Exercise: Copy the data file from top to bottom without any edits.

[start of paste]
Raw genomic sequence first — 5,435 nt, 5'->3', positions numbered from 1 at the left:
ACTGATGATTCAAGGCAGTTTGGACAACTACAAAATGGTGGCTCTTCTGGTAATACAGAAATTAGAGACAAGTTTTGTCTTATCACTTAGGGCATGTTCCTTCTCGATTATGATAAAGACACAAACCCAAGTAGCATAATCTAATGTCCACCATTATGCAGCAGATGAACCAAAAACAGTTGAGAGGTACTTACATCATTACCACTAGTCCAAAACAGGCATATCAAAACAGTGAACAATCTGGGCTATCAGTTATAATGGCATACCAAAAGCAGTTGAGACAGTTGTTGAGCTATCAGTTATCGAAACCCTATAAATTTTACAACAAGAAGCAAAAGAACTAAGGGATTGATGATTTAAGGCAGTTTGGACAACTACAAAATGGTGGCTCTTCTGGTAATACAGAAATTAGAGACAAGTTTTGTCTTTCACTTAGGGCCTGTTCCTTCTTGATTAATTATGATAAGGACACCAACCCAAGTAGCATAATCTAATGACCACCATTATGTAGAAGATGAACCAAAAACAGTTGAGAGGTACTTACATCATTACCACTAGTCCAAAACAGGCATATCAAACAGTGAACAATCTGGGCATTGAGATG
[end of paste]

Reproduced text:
Raw genomic sequence first — 5,435 nt, 5'->3', positions numbered from 1 at the left:
ACTGATGATTCAAGGCAGTTTGGACAACTACAAAATGGTGGCTCTTCTGGTAATACAGAAATTAGAGACAAGTTTTGTCTTATCACTTAGGGCATGTTCCTTCTCGATTATGATAAAGACACAAACCCAAGTAGCATAATCTAATGTCCACCATTATGCAGCAGATGAACCAAAAACAGTTGAGAGGTACTTACATCATTACCACTAGTCCAAAACAGGCATATCAAAACAGTGAACAATCTGGGCTATCAGTTATAATGGCATACCAAAAGCAGTTGAGACAGTTGTTGAGCTATCAGTTATCGAAACCCTATAAATTTTACAACAAGAAGCAAAAGAACTAAGGGATTGATGATTTAAGGCAGTTTGGACAACTACAAAATGGTGGCTCTTCTGGTAATACAGAAATTAGAGACAAGTTTTGTCTTTCACTTAGGGCCTGTTCCTTCTTGATTAATTATGATAAGGACACCAACCCAAGTAGCATAATCTAATGACCACCATTATGTAGAAGATGAACCAAAAACAGTTGAGAGGTACTTACATCATTACCACTAGTCCAAAACAGGCATATCAAACAGTGAACAATCTGGGCATTGAGATG